Cats and dogs will need a health certificate from your country of origin, which is valid for at least 30 days. A rabies vaccination certificate is also required. Birds will need to be quarantined for ten days. For other animals, an import permit will be required from the National Department of Agriculture and Zoology. 
Always check with your accommodation provider regarding policies for pets.

  • Safety

    Even though the Dominican Republic is one of the safest countries on the continent, you should still take the same precautions as when traveling to any new city:

    • Use the hotel safe to store your passport, money and other items of value.
    • Keep a photocopy of your passport with you when you travel. Only take what is necessary along with you.
    • When possible, take a credit card as well as cash.
    • Do not leave articles of value, bag or briefcases in full view in vehicles, even when there is a security guard nearby.
    • Avoid traveling at night, even on the main highways. If you are planning to go out at night, use the services of a taxi called from the hotel where you are staying.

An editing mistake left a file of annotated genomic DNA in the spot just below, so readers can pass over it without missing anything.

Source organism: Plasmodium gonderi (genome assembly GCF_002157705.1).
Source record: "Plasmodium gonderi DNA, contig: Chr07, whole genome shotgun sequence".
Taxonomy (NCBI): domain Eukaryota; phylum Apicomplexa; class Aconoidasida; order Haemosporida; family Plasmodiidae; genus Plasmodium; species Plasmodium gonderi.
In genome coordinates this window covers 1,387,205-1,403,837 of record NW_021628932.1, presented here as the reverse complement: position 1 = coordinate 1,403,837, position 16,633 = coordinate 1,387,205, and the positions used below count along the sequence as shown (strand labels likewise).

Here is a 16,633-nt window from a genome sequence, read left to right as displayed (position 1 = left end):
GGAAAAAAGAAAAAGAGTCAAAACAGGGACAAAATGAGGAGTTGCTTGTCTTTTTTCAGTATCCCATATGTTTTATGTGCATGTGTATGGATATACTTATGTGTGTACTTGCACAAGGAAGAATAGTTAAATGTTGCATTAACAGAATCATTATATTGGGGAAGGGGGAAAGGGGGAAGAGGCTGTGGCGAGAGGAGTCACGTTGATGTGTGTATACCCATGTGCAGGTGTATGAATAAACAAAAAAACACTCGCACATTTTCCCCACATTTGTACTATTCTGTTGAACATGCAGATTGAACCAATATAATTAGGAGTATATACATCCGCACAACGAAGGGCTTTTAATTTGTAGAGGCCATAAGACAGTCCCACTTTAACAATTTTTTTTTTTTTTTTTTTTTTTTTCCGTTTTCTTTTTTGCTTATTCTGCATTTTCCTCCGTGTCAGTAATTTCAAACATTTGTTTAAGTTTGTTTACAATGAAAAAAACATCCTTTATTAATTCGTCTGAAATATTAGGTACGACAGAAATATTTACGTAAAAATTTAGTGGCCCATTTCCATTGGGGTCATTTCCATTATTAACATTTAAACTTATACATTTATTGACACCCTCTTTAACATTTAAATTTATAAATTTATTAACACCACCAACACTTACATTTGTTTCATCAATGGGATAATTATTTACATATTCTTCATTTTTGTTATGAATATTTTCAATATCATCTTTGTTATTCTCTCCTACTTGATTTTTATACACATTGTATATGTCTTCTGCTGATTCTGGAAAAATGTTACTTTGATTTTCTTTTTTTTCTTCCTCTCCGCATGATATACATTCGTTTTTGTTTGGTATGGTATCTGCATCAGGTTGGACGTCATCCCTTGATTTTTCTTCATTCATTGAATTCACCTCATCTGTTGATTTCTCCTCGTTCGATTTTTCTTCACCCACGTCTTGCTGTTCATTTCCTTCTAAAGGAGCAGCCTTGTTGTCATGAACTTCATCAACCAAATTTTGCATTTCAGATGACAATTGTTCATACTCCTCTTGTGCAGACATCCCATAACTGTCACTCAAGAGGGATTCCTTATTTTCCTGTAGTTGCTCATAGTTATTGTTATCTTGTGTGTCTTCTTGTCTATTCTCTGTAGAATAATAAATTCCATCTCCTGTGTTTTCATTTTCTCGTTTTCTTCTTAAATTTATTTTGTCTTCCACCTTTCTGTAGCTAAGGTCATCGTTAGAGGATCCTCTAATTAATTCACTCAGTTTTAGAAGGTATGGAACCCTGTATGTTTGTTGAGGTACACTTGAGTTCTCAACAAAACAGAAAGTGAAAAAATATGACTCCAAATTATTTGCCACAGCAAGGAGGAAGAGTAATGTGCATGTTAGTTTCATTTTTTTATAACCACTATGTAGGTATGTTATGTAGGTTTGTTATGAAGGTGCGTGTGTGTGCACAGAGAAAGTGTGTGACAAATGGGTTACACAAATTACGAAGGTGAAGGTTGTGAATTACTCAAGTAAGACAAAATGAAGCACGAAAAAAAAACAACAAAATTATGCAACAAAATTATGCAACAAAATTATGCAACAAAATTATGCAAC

• Specialized Touristic Security Corp (Cestur)

    With special training for assisting tourists, Cestur is a joint initiative under the Ministry of Defense working in collaboration with the National Police and the Ministry of Tourism. Cestur offices are located in most tourist destinations. If you are the victim of a crime, Cestur can help you get to a police station so that you may file a police report and seek further assistance. Cestur headquarters are at Av. Gustavo Mejía Ricart and Teodoro Chasseriaux, El Millón. Tel. 809 222-2123

  • Telephones

    The Dominican Republic uses the same call system as the United States. The main area code is 809, though there are also numbers that use 829 and 849 codes. You are required to dial ten digits for each call.